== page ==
23rd November 2012, ‘Remembering the Martyrs’
The weather has changed, winter has finally come to the West Bank, it’s pouring cats and dogs. The protesters gather and the mood is warm and welcoming as usual, but there is a more sombre atmosphere today as the demonstration is commemorating the deaths of Rusdhi Tamimi, shot by an Israeli soldier at last Friday’s demonstration, and from the same family Mustafa Tamimi, killed in Nabi Saleh on December 10 2011 when a tear gas canister was shot at his face.
The Israeli activists have come in force this week, defying the Military Orders recently served at 3am at their homes in Israel, forbidding them to come to ‘closed military zones’ in the West Bank. This is what the village becomes on a Friday…..totally disallowing the villagers their human right to peacefully protest against the Occupation, and the theft of their land and water.
We set off on what is always a very short march, The Palestinian flags wave, pictures of Rushdi and Mustafa carried with front, chanting and singing nationalist songs.
I say short because as usual, it will be stopped with tear gas, skunk water and, later rubber bullets. Of course the live ammunition that killed Rushdi is used as well, but normally only after the shabab have replied to the onslaught of the Israeli Occupation Forces with stones from their slingshots.
And that is exactly what happened today. The terrain is hilly, we march down the Main Street and turn the corner knowing round the next bend, hidden by a hill, the Israeli Occupation Forces are ready with the ‘skunk tank’ and armoured jeeps. There are fewer soldiers today, perhaps they are still hanging out on the Gaza border. They soldiers spray skunk water at the protesters, they fire tear gas, and then most people run back up the hill. All except the shabab, for the Israeli attack is their signal to start using their slingshots.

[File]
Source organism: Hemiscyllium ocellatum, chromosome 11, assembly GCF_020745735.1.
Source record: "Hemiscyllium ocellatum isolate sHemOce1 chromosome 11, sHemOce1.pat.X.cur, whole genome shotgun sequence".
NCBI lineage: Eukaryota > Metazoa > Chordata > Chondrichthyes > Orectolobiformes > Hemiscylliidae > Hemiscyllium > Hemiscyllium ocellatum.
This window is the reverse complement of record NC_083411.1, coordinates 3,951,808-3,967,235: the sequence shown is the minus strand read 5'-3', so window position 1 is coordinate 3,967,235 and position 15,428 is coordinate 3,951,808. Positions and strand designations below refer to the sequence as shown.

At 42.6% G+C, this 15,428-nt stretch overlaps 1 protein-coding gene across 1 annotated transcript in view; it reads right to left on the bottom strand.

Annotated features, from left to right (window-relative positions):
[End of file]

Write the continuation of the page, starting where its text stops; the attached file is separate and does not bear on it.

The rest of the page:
It is almost ritualistic. Observers have a grandstand view of the shabab running up and down the hills, dodging the plumes of tear gas and occasionally lobbing the odd canister that’s come their way, back towards the IOF. As usual, the soldiers don’t seem to move much, rarely giving chase. But they move their jeeps around, and when they do come forward we move again to minimise the effects of the tear gas. The shabab are always regrouping and coming from different angles. Their sling shot accuracy is very poor and seldom does a stone actually hit anyone!
After about an hour of this cat and mouse game, we return to Nargi and Boshra Tamimi’s house for coffee, soft drinks and solidarity chat. The sling shot shebabs turn up and behave just like teenagers normally do, having jokes and mucking around. The Tamimi youngsters, who always attend the demos, are clearing up the rain sodden patio areas, before finishing their homework ready for school or college on Monday.
The whole scenario is so domestic, the demos being slotted into a normal routine, (or as normal as it can be living under occupation). The highly trained Israeli army have returned for Shabbat, having proved, once again, they are really good at suppressing the village’s non violent demos but not their spirit.
The funeral for Rusdhi Tamimi as held in Ramallah last week.